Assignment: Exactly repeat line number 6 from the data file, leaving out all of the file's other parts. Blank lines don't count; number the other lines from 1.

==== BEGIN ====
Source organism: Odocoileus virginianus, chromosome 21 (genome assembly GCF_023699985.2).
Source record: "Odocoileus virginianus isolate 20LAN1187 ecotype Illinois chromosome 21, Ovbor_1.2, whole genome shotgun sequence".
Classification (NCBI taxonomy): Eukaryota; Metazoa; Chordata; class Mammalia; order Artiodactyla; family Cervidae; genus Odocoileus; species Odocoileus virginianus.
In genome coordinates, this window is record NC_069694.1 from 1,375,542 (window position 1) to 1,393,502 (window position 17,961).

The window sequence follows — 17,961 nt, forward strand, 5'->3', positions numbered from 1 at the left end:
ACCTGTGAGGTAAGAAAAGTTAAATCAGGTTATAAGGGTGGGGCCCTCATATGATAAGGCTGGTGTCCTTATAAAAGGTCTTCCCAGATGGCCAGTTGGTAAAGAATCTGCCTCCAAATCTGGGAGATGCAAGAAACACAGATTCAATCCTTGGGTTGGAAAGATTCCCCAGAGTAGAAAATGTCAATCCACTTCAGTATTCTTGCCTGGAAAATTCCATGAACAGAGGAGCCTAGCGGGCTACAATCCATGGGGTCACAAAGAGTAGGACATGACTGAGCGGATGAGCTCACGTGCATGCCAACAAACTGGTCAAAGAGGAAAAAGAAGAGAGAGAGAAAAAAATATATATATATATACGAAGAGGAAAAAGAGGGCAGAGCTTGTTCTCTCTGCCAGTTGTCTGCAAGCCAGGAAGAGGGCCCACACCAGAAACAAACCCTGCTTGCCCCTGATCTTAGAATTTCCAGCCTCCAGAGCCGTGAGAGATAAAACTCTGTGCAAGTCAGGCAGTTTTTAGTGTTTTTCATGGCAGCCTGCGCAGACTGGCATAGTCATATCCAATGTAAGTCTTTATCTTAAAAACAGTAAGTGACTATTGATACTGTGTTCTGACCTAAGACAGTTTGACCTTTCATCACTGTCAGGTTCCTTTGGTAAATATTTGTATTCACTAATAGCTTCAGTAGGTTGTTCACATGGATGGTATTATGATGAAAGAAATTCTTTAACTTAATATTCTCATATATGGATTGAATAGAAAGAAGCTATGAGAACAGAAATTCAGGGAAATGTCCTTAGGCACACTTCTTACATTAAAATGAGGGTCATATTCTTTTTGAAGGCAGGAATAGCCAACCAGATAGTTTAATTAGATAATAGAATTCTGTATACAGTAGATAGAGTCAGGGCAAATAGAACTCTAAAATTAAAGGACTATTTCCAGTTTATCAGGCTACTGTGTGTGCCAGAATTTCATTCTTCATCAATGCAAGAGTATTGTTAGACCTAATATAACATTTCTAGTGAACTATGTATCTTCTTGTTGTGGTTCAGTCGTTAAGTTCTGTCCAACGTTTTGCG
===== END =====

ACCTGTGAGGTAAGAAAAGTTAAATCAGGTTATAAGGGTGGGGCCCTCATATGATAAGGCTGGTGTCCTTATAAAAGGTCTTCCCAGATGGCCAGTTGGTAAAGAATCTGCCTCCAAATCTGGGAGATGCAAGAAACACAGATTCAATCCTTGGGTTGGAAAGATTCCCCAGAGTAGAAAATGTCAATCCACTTCAGTATTCTTGCCTGGAAAATTCCATGAACAGAGGAGCCTAGCGGGCTACAATCCATGGGGTCACAAAGAGTAGGACATGACTGAGCGGATGAGCTCACGTGCATGCCAACAAACTGGTCAAAGAGGAAAAAGAAGAGAGAGAGAAAAAAATATATATATATATACGAAGAGGAAAAAGAGGGCAGAGCTTGTTCTCTCTGCCAGTTGTCTGCAAGCCAGGAAGAGGGCCCACACCAGAAACAAACCCTGCTTGCCCCTGATCTTAGAATTTCCAGCCTCCAGAGCCGTGAGAGATAAAACTCTGTGCAAGTCAGGCAGTTTTTAGTGTTTTTCATGGCAGCCTGCGCAGACTGGCATAGTCATATCCAATGTAAGTCTTTATCTTAAAAACAGTAAGTGACTATTGATACTGTGTTCTGACCTAAGACAGTTTGACCTTTCATCACTGTCAGGTTCCTTTGGTAAATATTTGTATTCACTAATAGCTTCAGTAGGTTGTTCACATGGATGGTATTATGATGAAAGAAATTCTTTAACTTAATATTCTCATATATGGATTGAATAGAAAGAAGCTATGAGAACAGAAATTCAGGGAAATGTCCTTAGGCACACTTCTTACATTAAAATGAGGGTCATATTCTTTTTGAAGGCAGGAATAGCCAACCAGATAGTTTAATTAGATAATAGAATTCTGTATACAGTAGATAGAGTCAGGGCAAATAGAACTCTAAAATTAAAGGACTATTTCCAGTTTATCAGGCTACTGTGTGTGCCAGAATTTCATTCTTCATCAATGCAAGAGTATTGTTAGACCTAATATAACATTTCTAGTGAACTATGTATCTTCTTGTTGTGGTTCAGTCGTTAAGTTCTGTCCAACGTTTTGCG